Cars EVs

Published on October 23rd, 2023 | by Sounder Rajen


EVs Aren’t Much More Expensive To Repair Than ICE Cars, Except Tesla

Apparently, Tesla EVs cost 27 percent more to fix compared to other EVs

As the global market shifts to electric vehicles (EVs) in favour of internal combustion engine (ICE) cars, Repair costs especially in the event of a crash can be concerning. Repairing potential collision damage can scare away some buyers but a new study might ease some concerns, well, except for Tesla owners, that is.


Almost all new cars today feature an abundance of advanced technology and that tech, made up of components like lidar sensors, radar sensors, and cameras is often contained in major body panels. With EVs, one also has to factor in having battery packs and electric motors that can easily run up a repair bill.

Moreover, a number of reports seem to indicate that repairing an EV will cost significantly more than the average petrol car. However, a repair shop software company’s data indicates that repair costs are nearly identical between petrol cars and EVs so long as you don’t have a Tesla. Why? Let’s see.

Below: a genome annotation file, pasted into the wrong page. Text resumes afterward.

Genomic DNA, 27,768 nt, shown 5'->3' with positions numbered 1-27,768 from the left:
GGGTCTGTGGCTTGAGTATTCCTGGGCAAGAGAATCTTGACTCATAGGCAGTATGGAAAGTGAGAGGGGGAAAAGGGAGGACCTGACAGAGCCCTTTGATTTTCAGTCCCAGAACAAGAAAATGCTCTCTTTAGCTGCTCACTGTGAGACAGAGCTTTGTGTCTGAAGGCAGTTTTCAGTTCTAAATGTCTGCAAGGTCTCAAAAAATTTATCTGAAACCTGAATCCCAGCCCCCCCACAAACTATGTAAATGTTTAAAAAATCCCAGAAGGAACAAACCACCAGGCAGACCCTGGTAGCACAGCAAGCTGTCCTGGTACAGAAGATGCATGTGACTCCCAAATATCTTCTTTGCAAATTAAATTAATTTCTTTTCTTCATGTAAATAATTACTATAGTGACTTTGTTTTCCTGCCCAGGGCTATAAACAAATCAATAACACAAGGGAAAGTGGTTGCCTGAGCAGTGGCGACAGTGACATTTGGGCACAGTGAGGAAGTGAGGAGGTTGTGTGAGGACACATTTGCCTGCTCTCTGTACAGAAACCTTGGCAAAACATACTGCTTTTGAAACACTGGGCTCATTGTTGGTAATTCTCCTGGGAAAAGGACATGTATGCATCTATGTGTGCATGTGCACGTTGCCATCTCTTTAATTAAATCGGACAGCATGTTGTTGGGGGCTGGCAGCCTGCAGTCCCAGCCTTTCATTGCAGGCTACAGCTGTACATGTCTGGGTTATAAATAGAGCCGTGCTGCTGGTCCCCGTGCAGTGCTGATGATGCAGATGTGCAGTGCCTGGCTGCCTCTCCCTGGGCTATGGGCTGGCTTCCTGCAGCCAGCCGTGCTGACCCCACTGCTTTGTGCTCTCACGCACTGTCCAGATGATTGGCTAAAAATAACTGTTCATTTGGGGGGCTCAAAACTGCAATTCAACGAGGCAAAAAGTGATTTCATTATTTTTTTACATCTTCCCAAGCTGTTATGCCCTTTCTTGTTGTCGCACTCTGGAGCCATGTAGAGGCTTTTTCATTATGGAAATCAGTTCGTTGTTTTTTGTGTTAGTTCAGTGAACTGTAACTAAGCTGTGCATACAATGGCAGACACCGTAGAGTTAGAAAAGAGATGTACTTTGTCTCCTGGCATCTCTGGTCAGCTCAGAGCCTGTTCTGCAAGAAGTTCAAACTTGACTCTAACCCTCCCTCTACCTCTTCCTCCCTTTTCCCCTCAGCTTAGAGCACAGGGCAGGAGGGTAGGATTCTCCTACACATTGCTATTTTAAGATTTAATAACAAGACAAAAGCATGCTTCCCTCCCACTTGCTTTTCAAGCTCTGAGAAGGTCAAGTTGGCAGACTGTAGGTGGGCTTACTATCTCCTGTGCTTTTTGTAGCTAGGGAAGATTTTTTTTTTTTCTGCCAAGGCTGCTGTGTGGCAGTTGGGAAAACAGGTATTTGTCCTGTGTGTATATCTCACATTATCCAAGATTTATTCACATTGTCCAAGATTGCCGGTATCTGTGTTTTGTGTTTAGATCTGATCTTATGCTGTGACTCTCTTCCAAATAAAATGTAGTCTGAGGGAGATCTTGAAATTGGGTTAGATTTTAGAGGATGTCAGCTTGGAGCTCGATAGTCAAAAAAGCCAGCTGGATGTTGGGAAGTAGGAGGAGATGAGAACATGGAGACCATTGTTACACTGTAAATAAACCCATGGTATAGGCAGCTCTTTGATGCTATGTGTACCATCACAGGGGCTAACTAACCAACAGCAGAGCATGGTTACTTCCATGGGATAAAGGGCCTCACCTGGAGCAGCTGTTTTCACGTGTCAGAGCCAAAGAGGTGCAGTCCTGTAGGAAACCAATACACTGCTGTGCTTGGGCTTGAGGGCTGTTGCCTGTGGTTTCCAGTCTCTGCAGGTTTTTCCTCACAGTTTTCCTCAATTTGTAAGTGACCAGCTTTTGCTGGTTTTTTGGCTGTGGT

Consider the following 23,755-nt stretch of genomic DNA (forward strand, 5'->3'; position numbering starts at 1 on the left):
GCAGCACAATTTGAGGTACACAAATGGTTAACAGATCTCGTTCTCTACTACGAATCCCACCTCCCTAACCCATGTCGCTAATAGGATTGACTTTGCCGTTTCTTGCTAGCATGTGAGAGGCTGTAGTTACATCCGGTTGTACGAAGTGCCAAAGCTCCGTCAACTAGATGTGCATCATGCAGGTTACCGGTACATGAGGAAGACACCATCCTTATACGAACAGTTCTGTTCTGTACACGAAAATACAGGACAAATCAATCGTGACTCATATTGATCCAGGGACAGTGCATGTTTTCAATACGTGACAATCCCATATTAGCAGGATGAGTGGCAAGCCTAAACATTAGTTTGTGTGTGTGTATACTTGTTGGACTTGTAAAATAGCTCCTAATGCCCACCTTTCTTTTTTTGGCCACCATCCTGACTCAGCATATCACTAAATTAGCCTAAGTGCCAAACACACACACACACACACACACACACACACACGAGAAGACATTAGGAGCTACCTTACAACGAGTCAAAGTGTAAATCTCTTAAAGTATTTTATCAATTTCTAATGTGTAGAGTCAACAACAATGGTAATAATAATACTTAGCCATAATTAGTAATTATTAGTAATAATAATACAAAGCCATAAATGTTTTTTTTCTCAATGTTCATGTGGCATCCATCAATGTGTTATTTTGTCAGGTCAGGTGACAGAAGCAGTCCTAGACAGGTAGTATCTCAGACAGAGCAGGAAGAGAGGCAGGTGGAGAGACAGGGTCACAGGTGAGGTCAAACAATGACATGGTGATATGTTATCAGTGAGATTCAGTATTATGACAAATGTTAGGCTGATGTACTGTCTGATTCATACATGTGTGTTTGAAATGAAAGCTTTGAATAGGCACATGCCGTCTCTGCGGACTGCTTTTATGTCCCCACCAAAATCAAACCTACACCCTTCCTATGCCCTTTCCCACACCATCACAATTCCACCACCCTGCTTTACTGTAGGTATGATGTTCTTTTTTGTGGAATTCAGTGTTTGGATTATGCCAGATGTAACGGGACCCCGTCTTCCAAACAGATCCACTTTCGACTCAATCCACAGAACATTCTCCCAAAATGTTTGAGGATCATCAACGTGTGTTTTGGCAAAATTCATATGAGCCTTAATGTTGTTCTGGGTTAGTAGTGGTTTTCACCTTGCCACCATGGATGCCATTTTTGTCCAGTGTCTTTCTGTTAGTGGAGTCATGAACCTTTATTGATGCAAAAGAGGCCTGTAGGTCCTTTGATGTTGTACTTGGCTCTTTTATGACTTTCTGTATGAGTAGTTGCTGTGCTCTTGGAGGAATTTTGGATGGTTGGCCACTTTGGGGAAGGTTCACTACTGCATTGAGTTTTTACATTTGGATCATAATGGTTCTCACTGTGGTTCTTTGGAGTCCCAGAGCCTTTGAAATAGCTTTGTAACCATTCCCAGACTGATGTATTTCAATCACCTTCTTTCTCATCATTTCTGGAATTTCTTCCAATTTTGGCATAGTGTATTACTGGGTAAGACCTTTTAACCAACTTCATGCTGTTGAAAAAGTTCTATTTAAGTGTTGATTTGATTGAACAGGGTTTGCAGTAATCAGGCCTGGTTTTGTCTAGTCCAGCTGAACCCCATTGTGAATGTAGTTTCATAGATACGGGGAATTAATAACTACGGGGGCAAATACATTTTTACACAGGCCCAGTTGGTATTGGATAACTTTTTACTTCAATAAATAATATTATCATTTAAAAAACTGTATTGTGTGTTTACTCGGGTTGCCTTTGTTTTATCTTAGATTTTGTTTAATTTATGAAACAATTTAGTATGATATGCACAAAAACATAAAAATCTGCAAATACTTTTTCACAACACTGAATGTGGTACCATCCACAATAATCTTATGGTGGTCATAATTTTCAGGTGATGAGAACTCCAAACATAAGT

So, Autonews reviewed statistics from Mitchell, the software company in question, and found a number of interesting details, chief among them being the average repair cost of an ICE car across all of Mitchell’s customers was USD4,205 (about RM20,102).

On top of that, this number is only USD269 (approximately RM1,286) less than that of a non-Tesla EV would cost. This translates to, on average, USD4,474 (around RM21,388). That’s a difference of just six percent. In essence, it really does not cost that much more to repair an EV compared to an ICE car.


Interestingly, this is not the case with Tesla EVs, which, for some odd reason, are in for a larger repair bill statistically. The same data indicates that they pay, on average, USD5,552 (about RM26,541) or about 27 percent more. Data shows that it is the technology associated with these vehicles that cause repair prices to be so high.

Ryan Mandell, director of claims performance for auto physical damage at Mitchell, said, “These vehicles are on the cutting edge of all this safety technology and this digital connected-car technology and all of that is going to play a role when these vehicles are involved in a collision.”


Naturally, many other factors might be affecting the cost of repairs where EVs are concerned. Obviously, being newer, this means that aftermarket options aren’t as plentiful, thus driving up the cost. So will this also be the case in Malaysia and if so are Tesla owners essentially shooting themselves in the foot here?

We got all this from Carscoops and their full article is linked here. Thank you Carscoops for the information and images.

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